On Saturday night, I’ll be hosting a masked party. The setting is Florence, 1537. We’ll have musicians to entertain us in period style, and some surprises through the evening. I hope it’ll be a good night out – do come along! – but this is also performance with a research purpose.
Last summer, while exploring the archives of the Medici court in Florence, I found a series of wardrobe accounts detailing the many masquerading costumes worn by the household of Duke Alessandro de’ Medici (about whom I blog over at Project Alex). In standard professional fashion, I presented some preliminary findings from this research at the Society for Renaissance Studies conference earlier this summer.
But I wanted to do something a little more adventurous with my material too. Hence the masked party. It’s an attempt to imagine – in concentrated, dramatic form – how such events might have functioned, and how some aspects of Alessandro’s rule might have been interpreted in Florentine society. Thanks to the University of Sheffield’s Festival of the Mind I’ve had the opportunity to produce it.
Often public engagement is discussed simply as something academics to do communicate completed research, but it can have real benefits for the research process too. Putting together this event has – for me – been quite fascinating. I’ve been working with a group of students from the University’s theatre and performing arts societies to devise scenes from Alessandro’s story that will play out in the course of the night. My research informs their characterisation and, while I suggest topics we might cover, the process is collaborative. I’m certainly not the first historian to discover the value of fiction – Ian Mortimer and Lisa Jardine, for example, have discussed their experiences of novel-writing and drama as points of access to the past. But it’s one of those things that I needed to do for myself to appreciate its full value.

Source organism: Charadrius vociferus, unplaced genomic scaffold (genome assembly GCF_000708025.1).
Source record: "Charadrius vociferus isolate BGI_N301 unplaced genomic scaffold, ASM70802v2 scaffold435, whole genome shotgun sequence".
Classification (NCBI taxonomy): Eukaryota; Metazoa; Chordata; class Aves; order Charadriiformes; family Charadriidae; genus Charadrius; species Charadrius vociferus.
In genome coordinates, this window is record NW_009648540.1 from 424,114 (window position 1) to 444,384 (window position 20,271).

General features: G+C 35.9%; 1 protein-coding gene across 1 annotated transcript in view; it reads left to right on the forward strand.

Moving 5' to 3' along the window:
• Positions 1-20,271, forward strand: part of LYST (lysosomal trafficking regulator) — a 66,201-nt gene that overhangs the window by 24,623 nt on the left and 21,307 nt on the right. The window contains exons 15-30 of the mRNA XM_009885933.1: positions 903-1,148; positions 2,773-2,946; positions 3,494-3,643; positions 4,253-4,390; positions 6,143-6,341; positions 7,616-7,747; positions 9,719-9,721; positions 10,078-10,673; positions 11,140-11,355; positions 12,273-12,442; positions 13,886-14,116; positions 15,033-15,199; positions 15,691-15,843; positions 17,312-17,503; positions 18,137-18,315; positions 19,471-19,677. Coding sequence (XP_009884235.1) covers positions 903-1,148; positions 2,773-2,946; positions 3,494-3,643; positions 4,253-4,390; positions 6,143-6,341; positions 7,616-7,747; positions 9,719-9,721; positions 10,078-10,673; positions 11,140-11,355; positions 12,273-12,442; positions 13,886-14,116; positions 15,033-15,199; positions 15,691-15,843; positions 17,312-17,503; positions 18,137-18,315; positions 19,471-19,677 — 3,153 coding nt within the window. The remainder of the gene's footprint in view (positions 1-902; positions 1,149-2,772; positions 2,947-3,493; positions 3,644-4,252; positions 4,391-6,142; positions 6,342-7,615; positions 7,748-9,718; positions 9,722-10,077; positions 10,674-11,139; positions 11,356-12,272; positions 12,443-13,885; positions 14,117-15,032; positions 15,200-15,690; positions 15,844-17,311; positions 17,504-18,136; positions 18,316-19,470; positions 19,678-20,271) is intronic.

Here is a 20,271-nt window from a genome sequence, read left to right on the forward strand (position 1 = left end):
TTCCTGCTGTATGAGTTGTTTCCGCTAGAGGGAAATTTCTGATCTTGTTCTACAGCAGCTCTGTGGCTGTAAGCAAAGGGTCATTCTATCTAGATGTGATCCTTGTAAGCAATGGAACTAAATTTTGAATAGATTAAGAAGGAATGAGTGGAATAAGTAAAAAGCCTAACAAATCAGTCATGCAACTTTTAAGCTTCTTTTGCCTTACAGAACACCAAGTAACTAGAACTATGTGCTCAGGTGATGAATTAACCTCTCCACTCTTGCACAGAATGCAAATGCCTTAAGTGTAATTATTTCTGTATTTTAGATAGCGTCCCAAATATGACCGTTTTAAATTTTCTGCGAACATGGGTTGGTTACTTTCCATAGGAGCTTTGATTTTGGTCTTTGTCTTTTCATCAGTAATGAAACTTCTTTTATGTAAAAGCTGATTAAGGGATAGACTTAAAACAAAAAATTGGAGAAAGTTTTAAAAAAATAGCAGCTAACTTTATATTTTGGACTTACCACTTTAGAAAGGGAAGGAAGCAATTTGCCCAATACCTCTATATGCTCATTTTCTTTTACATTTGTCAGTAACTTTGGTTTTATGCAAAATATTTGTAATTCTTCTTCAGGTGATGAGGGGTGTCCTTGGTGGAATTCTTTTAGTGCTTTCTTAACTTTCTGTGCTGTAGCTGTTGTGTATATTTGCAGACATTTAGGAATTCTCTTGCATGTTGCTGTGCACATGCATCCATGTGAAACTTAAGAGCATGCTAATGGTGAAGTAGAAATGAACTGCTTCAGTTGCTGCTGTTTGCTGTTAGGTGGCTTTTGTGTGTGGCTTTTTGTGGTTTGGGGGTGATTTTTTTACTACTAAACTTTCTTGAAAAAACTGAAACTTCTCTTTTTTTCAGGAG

One striking feature of the performance is the way that the whole spectrum of the Florentine noble household has been included. Servants – for whom the historical records give at best a name and a job – have acquired families, life-stories, relationships, and are having serious difficulties sourcing wine. This last is not surprising, given the devastation that war had wrought in the Italian countryside, and it’s an example of how the process of dramatising has made me think anew about the challenges of working in a great city household. Foregrounding these subaltern figures has, in a small way, redressed some of the imbalance of the historical record. While in one sense the fictionalising makes our story less ‘accurate’ – we have, after all, applied our modern imaginations – it also makes it more reflective of the breadth of Florentine society. (Students take note: this is what I’m talking about when I say ‘let’s problematise the concept of “historical accuracy”‘.)
Performance has also worked wonderfully with the sources I curse the most – the myriad stories, myths and anecdotes surrounding Alessandro’s rule, many told by his enemies. The Duke has numerous unreliable narrators – but let party-goers argue over the different tales and immediately we get a sense of how rumour and gossip might have swirled around Florence. I don’t have to give my usual health warning that author X or Y is partisan: it’s entirely obvious to everyone watching, because here are two characters arguing over what’s true.
Finally, we hope to convey a little of the emotional world of this regime. In recent years, there’s been much discussion about the history of emotions, with the consequence that historians are rather more attentive to how people might have felt in the past. Is it possible to convey through performance some of fears of our sixteenth-century Florentines? Well, I acknowledge that there are limits. Our crowd will not feel the same way as a crowd five hundred years ago, because we have different emotional concepts now. A significant part of the audience’s experience will be about stepping into a ‘different’ space: both past and foreign. But even if it isn’t a perfect recreation, we can show some of the emotional world, and demonstrate that study of the past is not only about the objective or the rational.
The proof of how well all this works will come on Saturday night, but for me at least the process has been illuminating. It’s given me all manner of new insights about ways to do history. And, besides, it’s great fun.
- The party is on Saturday 27 September, 7.30pm, at Castle House, Sheffield. It features Hector Sequera and his ensemble. I’m grateful for musical advice from Tim Shephard in the Department of Music; the performance is co-ordinated by Arabella Peniston and Keir Shields. Book free tickets in advance here.
Catherine Fletcher is Lecturer in Public History. She’s writing a book about Alessandro de’ Medici for Bodley Head. You can follow the project over at the Project Alex blog.
Photo: Catherine Fletcher.